Mary’s Song of Praise
Quarter: Jesus and the Reign of God
Unit 1: God sends Jesus
Sunday school lesson for the week of Dec. 8, 2013
By Helen & Rev. Sam Rogers
Scripture: Luke 1:46-56
With Mary’s, “Let it be with me according to your word,” she undertakes the difficult journey from Nazareth in Galilee to the small Judean village of ‘Aim Kareem, four miles west of Jerusalem. Her welcome by Elizabeth must have given her great comfort after the shock of Gabriel’s news and the resulting complications of this unexpected and unexplainable pregnancy. These two women, so different in age, are brought together by the common experience of their first pregnancy. Can’t you imagine their conversations – about angels and babies and God and Israel – about life! Since it was the sixth month of Elizabeth’s pregnancy, and Mary stayed for three months, (vs. 56) she was there until the time of John’s birth.
Elizabeth gives her the listening ear and confirmation of God’s way of working in human life and history. She says, “Blessed is she who has believed what the Lord has said to her will be accomplished (italics mine).” To this Mary sings her song of praise – the most revolutionary statement ever made, far exceeding any made by Marx or Mao or Castro!
Called “the Magnificat” in the Roman church, this hymn becomes for Luke a manifesto of the work Jesus the Christ will do. If you are doubtful about this statement, know that William Temple, Archbishop of Canterbury in an earlier generation, warned his priests in India not to read this passage in worship! Too inflammatory! Our own E. Stanley Jones, missionary to India, said, “The Magnificat is the most revolutionary document in the history of the world.”
Too often we spiritualize such passages by removing the meaning from this world to the next. Again, if God reigns, his kingdom will come on earth as well as heaven! William Barclay nails it when he says the hymn speaks of three revolutions: moral, social, and economic. “God has scattered the proud, He has cast down the mighty and filled the hungry with food.” Jesus brings the death of pride, turns upside down the values of the world, and cares for the last, the least, and the lost. (If you were a student of DISCIPLE, you will recognize the title of the chapter on Luke!)
Mary’s not a Christian! Not yet! Her praise is generated totally out of her Hebrew faith and scriptures. Scholars have recognized elements of Hannah’s song in I Samuel 2. Moreover, Micah’s definitive statement in 6:8 is at the heart of knowing this God of justice, mercy, and loving kindness. “What does the Lord require of you but to do justice, to love kindness, and to walk humbly with your God?” (Again, the italics are mine. All are verbs!) When Mary sings from the depth of her heart, she is stating what all believers knew then and now know – God is the same yesterday, today and forever.
The believer’s joy overflows into word and deed. Each act of kindness, each word of encouragement, and every minute given to help someone else becomes our way of praising the One who sent Jesus and sends the Holy Spirit. As we study the text, we walk with Mary into and through the experience of trusting God with all we have and are. As we know very well, this kind of trust is not easy. When we cannot see around the corner or into the future, we want to hold on to what we have, but this teenage girl is calling us to let go and let God!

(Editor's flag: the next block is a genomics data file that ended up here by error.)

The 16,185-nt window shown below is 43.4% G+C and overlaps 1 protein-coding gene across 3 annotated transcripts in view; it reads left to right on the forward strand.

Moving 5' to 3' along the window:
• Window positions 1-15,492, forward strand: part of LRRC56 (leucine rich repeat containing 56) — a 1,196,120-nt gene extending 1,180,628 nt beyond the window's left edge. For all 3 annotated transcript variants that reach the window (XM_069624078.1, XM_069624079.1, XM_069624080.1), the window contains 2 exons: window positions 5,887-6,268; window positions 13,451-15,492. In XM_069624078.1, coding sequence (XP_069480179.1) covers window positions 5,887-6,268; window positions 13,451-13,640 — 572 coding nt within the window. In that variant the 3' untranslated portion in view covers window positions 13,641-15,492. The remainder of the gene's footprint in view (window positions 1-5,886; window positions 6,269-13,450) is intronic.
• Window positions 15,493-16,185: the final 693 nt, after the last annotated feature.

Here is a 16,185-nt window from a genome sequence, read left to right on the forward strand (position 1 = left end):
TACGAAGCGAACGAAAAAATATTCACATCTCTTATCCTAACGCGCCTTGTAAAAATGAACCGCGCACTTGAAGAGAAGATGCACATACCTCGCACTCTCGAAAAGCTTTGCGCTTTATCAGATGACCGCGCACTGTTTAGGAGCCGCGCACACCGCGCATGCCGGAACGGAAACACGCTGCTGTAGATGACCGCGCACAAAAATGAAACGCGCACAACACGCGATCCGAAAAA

Another shocking thought for some Christians is that Jesus’ coming is not Plan B when Plan A failed! This God is the same God who called Abraham, who crowned David, and whom Isaiah saw as the suffering servant. This God is doing what God has always done: working his redemptive purpose out in history and in human lives.
Here is the true source of praise. For what do you praise God? Is it only when we see majesty in nature? Or the providence of food and shelter? Or the miracle of new life in a child? Or healing after a long and painful illness? All of these are worthy sources of praise. But for Mary the praise begins with the deep conviction that the Holy One, whose son she carries in her womb, is the God who has acted in Israel’s past and will bring to pass the preaching of her son when Jesus will say, “The Kingdom of God is at hand. Repent and believe the good news.” There’s a problem. How can it be good news when things as they are will be turned upside down? As Shakespeare said, “Ah! There’s the rub.”
Unless you repent and get in step with what God is doing, it will be bad news and not good. Again, after salvation there is sanctified living, and after praise comes practice. Too often our Christian faith is a status we want to have without the sacrifice required to live as God’s people in the world. As the spiritual says, “You can’t wear the crown if you don’t bear the cross.”
Later in the quarter we will study Luke’s version of the Sermon on the Mount (called the Sermon on the Plain) and hear just how down to earth Jesus wants his followers to live. I know of no area of human life where excellence is expected, where practice is not required. Music, athletics, science, business, parenting – all require intentional practice. Do you think the spiritual life is any different? God’s gift of grace is free to all by faith, but acceptance of the gift means putting faith into practice.
John Indermark reminds the student of the session that Mary returned to Nazareth from ‘Aim Kareem still singing her song as she prepared for the birth and what that event would require of her. Praise is more than a song – praise is a way of life. Can you sing AND live your life of obedient discipleship? Mary did!